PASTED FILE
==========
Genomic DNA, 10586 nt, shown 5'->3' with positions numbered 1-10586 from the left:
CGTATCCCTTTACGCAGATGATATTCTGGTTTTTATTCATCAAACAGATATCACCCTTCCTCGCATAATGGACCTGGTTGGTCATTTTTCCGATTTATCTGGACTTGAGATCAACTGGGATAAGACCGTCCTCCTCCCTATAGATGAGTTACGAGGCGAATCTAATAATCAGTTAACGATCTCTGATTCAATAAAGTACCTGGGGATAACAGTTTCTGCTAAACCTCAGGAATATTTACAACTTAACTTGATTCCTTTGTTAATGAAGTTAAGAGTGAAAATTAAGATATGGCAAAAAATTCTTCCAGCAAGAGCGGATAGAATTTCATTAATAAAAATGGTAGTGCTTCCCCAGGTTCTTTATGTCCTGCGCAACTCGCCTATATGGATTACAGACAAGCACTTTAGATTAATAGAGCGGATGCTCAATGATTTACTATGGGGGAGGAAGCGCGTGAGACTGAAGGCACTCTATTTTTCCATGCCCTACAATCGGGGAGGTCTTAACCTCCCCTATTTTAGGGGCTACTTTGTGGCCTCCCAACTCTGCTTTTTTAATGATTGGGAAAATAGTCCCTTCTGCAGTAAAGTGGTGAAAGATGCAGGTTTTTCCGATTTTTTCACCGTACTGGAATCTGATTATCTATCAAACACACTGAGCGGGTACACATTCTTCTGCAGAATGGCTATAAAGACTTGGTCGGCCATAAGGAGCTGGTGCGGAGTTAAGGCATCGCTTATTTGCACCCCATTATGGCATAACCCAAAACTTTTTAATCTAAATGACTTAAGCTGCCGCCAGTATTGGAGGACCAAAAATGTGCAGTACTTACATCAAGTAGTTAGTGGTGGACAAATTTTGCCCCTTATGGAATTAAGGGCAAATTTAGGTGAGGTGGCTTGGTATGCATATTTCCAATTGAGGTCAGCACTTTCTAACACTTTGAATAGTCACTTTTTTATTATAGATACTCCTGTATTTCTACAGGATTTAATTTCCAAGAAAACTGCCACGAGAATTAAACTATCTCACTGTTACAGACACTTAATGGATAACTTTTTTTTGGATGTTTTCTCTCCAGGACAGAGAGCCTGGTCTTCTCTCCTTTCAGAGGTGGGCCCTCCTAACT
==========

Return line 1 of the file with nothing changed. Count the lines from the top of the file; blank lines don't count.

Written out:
Genomic DNA, 10586 nt, shown 5'->3' with positions numbered 1-10586 from the left: